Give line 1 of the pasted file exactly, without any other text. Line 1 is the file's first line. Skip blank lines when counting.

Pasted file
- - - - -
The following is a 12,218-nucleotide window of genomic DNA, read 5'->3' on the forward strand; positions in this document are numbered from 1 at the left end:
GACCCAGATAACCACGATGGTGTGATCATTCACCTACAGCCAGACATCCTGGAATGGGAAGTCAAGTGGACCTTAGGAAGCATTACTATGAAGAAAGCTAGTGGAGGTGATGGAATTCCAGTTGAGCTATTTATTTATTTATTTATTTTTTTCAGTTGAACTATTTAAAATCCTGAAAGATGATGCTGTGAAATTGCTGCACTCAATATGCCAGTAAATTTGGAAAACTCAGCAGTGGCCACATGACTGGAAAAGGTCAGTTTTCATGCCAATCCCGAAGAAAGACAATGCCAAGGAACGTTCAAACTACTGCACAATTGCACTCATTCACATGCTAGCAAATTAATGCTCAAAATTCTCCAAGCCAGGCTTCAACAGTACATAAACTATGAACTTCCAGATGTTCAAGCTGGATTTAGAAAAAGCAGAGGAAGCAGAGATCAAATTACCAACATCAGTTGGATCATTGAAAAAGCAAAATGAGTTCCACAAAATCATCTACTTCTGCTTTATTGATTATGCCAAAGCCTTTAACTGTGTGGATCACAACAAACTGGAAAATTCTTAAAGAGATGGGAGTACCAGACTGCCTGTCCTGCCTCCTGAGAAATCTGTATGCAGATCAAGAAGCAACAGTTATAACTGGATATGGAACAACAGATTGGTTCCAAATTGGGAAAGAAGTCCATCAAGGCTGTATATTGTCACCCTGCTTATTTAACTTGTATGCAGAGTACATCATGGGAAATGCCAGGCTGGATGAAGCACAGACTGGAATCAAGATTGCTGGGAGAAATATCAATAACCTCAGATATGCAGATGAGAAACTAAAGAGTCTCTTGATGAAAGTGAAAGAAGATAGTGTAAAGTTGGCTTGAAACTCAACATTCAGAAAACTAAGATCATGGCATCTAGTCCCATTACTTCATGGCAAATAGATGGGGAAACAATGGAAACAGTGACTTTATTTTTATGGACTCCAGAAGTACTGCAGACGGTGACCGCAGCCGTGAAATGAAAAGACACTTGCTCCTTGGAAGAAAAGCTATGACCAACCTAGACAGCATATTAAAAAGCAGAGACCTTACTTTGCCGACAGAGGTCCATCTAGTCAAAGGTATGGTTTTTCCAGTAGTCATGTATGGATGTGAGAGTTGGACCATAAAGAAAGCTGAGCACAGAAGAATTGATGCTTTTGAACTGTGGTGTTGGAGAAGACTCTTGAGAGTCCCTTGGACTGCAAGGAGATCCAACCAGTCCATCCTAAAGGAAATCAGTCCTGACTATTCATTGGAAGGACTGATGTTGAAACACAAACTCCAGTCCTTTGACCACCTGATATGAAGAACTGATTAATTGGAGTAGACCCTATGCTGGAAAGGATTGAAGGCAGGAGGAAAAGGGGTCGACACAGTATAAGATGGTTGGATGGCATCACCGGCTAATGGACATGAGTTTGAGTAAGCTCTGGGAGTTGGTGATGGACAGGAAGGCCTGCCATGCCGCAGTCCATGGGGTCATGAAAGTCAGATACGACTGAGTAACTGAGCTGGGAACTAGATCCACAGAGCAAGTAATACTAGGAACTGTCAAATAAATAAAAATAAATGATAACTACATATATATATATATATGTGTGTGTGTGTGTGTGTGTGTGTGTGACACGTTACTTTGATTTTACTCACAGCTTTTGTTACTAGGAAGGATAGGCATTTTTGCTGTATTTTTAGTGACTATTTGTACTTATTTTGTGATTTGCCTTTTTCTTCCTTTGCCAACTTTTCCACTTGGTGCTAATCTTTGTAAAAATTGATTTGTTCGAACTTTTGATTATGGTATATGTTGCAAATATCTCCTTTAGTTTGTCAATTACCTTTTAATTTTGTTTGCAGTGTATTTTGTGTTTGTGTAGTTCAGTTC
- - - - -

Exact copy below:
The following is a 12,218-nucleotide window of genomic DNA, read 5'->3' on the forward strand; positions in this document are numbered from 1 at the left end: